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Human trafficking is an abomination that decimates the lives of the trafficked, fracturing families, and is an act exploiting human labor as a renewable resource. Post-conviction proceedings primarily focus on the disposition of sentence and rehabilitation of the convicted. Restitution for the victim is too often marginalized, relegated to an afterthought. Prosecutors are often reluctant to vigorously pursue victim restitution, as they feel they have achieved their mandate of conviction, shifting their focus to their next case file. Without a nuanced and appropriately formulated monetary recovery for their damages, the victim fails to be made “whole.” With the recent resurgence and focus on victims’ rights, proper calculation of human trafficking restitution should also be carefully examined. Respective to forced labor trafficking, a traditional fair market value calculation for forced labor could be abused and exploited by the perpetrator. In a relationship where power and control is completely concentrated in one party, and that party has been found to have criminal culpability, they should not be afforded the benefits of a restitution calculation that is fundamentally built upon a freely negotiated wage between two similarly empowered or situated parties. Since the trafficker/victim relationship was wholly weighed in favor of the trafficker, it would stand that a restitution order should be created to address this past disparity of power. California Penal Code section 1202.4(q), with its insightful alternative methods for calculating restitution, could be utilized to address this disparity. I believe the court should be guided by wages that have been negotiated by workers with significant negotiating control and power – i.e. a collective bargaining wages. This form of calculation best addresses the entirety of the injury endured by the victim.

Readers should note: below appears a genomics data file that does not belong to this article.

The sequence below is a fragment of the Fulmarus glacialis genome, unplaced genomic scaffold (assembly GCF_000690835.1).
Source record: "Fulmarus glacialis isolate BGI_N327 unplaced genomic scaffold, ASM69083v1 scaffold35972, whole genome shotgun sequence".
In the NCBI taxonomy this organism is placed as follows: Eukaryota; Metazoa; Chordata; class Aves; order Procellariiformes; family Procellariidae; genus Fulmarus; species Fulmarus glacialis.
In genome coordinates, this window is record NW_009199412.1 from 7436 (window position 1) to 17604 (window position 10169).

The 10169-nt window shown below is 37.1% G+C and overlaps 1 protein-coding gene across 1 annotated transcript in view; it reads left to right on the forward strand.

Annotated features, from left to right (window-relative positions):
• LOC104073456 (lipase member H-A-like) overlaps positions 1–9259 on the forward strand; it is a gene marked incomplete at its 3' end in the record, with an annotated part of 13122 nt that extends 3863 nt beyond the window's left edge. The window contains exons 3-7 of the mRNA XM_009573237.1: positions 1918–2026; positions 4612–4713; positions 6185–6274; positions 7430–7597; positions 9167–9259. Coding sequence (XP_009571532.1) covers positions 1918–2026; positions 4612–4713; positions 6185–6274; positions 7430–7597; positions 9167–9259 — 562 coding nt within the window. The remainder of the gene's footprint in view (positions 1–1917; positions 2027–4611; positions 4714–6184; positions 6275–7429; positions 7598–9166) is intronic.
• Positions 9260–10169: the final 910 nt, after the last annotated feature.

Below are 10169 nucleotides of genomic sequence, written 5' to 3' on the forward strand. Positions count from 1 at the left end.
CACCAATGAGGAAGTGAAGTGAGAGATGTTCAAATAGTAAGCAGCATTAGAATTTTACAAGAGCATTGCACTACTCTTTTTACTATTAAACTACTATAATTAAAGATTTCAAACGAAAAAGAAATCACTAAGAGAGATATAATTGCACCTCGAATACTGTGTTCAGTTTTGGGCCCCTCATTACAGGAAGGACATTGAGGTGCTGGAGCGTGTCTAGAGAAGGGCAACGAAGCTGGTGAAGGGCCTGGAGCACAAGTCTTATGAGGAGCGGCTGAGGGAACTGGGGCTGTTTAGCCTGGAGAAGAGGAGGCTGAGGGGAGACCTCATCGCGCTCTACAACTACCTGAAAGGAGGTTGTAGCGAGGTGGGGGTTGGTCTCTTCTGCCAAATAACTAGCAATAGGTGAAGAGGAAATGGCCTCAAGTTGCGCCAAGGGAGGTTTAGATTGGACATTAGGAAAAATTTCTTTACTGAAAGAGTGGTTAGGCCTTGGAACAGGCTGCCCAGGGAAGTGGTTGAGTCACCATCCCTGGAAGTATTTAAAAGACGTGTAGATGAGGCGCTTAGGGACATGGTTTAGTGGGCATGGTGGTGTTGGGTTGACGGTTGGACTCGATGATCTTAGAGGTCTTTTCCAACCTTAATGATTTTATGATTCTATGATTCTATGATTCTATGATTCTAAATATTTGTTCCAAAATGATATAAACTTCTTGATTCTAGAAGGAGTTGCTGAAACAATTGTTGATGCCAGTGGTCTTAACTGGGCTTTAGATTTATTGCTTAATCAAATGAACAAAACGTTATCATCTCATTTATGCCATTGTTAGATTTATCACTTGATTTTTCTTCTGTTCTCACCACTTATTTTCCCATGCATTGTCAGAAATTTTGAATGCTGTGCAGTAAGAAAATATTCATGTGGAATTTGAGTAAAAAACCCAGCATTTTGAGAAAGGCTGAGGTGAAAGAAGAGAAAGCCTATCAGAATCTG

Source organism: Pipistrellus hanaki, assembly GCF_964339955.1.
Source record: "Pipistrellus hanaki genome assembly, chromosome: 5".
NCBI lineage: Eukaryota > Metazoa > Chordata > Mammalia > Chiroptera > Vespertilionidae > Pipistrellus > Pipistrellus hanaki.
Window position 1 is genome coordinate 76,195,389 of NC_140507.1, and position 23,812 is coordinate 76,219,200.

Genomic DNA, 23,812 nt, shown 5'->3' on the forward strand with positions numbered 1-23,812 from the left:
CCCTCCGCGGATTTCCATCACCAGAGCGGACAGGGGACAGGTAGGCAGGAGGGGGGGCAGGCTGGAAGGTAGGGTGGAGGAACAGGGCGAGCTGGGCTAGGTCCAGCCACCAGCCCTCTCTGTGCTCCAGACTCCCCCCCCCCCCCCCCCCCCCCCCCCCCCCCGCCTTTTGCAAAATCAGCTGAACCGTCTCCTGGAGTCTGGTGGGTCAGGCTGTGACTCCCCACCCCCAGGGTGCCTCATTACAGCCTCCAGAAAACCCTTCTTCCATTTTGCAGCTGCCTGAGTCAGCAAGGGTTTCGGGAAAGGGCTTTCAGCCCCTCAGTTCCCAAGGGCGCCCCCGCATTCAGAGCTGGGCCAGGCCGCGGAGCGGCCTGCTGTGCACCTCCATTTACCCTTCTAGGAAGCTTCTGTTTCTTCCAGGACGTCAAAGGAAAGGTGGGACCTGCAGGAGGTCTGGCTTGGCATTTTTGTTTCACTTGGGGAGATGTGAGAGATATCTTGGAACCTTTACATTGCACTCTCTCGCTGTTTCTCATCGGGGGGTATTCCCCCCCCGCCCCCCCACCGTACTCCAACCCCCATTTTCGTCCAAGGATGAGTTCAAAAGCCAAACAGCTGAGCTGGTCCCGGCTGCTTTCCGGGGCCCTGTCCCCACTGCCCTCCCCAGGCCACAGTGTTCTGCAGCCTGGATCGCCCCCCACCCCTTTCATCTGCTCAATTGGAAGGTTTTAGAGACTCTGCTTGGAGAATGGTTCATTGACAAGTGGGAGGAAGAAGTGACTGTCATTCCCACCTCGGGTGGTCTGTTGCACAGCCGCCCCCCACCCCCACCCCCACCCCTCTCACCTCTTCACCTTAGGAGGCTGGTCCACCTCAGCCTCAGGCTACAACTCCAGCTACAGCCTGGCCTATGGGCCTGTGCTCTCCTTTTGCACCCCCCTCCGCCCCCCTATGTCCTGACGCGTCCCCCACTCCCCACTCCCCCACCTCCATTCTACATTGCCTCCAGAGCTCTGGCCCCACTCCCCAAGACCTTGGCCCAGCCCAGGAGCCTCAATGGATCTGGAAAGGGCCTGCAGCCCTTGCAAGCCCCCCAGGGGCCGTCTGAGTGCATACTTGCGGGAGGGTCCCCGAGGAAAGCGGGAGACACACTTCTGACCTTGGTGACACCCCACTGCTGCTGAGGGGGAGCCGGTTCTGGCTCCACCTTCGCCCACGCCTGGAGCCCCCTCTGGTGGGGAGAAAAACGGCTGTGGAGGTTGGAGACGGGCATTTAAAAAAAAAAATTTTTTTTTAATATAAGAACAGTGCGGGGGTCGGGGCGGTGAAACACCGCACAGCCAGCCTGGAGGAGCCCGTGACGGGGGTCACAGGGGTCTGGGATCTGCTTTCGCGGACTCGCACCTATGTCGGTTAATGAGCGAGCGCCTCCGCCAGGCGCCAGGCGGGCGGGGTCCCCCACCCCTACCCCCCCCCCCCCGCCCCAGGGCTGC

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Northern Illinois University Law Review

Suggested Citation

Benjamin Thomas Greer, What is the Monetary Value of Slave Labor?: Restitution Based on a Traditional Fair Market Valuation Basis May Not Fully Compensate Human Labor Trafficking Victims, 31 N. Ill. U. L. Rev. 553 (2011).

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